Knitting Pipeline is sponsored by my Longaberger home businessn and Quince & Co.

Knitting Pipeline is sponsored by Quince & Co. and Knitcircus Yarns

Wednesday, June 14, 2017

Episode 283 Iceland…Wool Fire and Ice

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This episode is about my recent trip to Iceland with some wonderful Pipeliners and new friends. There were 20 of us wool-minded travelers and we had a blast. We will have Pipeliner Notes, Nature Notes, Needle Notes, and of course, In The Blethering Room. Feel free to ask questions!

 So let’s jump right in!

Pipeliner Notes

Thank you to everyone who has been in touch with me.

Goalma who is Karol with a K from NJ, Angie in Louisiana, Morningthaw who is Kay from NE, ThePeekocrafter who is Aimee in Ireland, hookinggood who is Sherry in CA, Colletteknits who is Collette in Toronto, teaandknittingtoo from Cincinnatti, agziller who is annalia from Atwater CA, honeypottree who is Georgina in the UK, Jaime McCorry who is a piper with Midlothian Pipe Band in Chicago and a new knitter, Caroux who is Liz from the UK now living in SW france, honeymarit, and woolercoaster who is Christine from Toronto.

I appreciate your five star ratings and reviews on iTunes.

Nature Notes

Iceland is a dramatic country with volcanos, lava fields, geysirs, mountains, waterfalls, and wool!

We arrived at the airport, which is about a 40 min drive from the capital city of Reykjavik. The airport is basically in a lava field. It’s hard to imagine how any life could be sustained on these rocks. Our first stop was the Blue Lagoon. I had read that the Blue Lagoon is too touristy, but it was the highlight for several travelers and a great way to refresh oneself after a long journey. If you go to Iceland, do make reservations at the Blue Lagoon. The Blue Lagoon is basically a giant hot tub fed by natural geothermal springs which are found across the country of Iceland. We changed into bathing suits and ventured out into the 40 degree weather to the lagoon. You walk down a slippery ramp, hanging onto the hand rail and into the hot water which was heavenly. There is a natural silicon sediment which you can feel on the bottom of the lagoon. It was the perfect setting to get to know one another and compare travel notes. We waded over to a facial bar so we could get globs of silica to smear on our faces. After washing that off we could get a free mud mask from a guy who knew how to work the crowd or pay to get an algae mask. It was all good and great fun. We were there about 3 hours, had a bite of lunch, and then hopped our bus for the hotel.

Our hotel was centrally located on the main walking street of Reykjavik, close to shops, including a grocery store called Bonus, which is a bit like an Aldi.

Our first outing was called the Saga Circle Tour. Our first stop was at the dye workshop of Gudrun Bjarnedottir. Gudrun is a biologist at the nearby agricultural college. She uses natural dyes, most of which she gathers from nature, to dye Icelandic wool. The colors were so gorgeous and I succumbed to a shawl kit with 6 colors and added in a 50 g skein of a natural color in case I want to add a border.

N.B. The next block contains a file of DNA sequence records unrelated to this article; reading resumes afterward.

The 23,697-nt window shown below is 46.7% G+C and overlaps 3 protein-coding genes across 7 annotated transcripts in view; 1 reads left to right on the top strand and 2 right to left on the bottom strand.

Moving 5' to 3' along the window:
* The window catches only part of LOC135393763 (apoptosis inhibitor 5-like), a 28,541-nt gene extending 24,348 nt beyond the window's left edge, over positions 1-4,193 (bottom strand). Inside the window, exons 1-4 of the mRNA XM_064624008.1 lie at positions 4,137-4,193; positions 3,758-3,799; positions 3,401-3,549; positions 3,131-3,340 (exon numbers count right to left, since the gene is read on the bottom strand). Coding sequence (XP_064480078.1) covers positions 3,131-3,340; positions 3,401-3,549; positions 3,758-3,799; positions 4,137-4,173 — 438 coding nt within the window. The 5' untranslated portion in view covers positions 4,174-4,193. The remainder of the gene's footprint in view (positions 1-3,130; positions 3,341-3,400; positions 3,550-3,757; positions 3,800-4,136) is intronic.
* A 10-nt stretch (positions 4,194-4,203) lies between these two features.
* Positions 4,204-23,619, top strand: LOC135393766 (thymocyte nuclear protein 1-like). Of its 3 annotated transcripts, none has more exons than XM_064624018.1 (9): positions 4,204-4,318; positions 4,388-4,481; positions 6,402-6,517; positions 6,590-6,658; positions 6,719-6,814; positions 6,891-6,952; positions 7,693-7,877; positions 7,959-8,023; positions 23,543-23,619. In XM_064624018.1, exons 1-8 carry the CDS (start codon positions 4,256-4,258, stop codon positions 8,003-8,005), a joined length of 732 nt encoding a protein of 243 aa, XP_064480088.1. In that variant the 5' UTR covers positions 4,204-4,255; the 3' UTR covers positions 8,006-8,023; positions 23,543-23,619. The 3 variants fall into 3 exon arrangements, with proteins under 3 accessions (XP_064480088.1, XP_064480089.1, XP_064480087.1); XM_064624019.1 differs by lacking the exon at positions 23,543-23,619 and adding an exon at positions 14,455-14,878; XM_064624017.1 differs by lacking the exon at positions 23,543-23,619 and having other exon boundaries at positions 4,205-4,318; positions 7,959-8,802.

We then went to our second geothermal experience only this time we weren’t getting into the water because it was literally boiling up from the earth. There were caution signs HAETTA! And safety cones to keep people away. Meanwhile it was quite cold and windy. If you saw some of my photos on Instagram, you know that it was a chilly time there. The temperatures were in the 40’s at night and up into the 50’s in the daytime with wind and rain. It didn’t rain hard when we were there but there were days when there was a pretty constant, light rain. Actually, we were fortunate with the rain because it always seemed to rain the most when we were in the bus or in a building. Also it was light 24/7! Hotels had blackout curtains.

We visited a lot of waterfalls on the day trips that we took and each one had its own personality. The first one was Barnafosser…I think. You could spend weeks in Iceland and not get to all the waterfalls. There was snow still on the mountains. The mountains reminded me of the Scottish Highlands as they are quite barren of vegetation…mostly moss and lichen. They have a stark beauty that was quite breathtaking.

Needle Notes

Did we see wool in grocery stores or convenience stores? No, but other than the Bonus we weren’t in grocery stores much. You do see wool, mainly Lopi, in all kinds of stores along the Laugavegur and other streets in the city. There are a lot of shops that carry Icelandic products, souvenirs and Lopi was in all of these. Lopi is pretty much the only inexpensive item in Iceland. It’s about 3.50 to 4.00 per ball. There are so many gorgeous colors that were so tempting…I had intended to get a sweater’s worth for my husband, but I ended up getting an assortment of fall inspired colors for hats and mittens. I actually purchased most of the lopi at Alafoss when we visited on Monday.

Alafoss is considered the heart of the wool industry in Iceland. The Istex mill is where all the wool is processed. A lot of us bought wool there and some purchased gorgeous sweaters.
We made a dent in the wool in the Alafoss Store.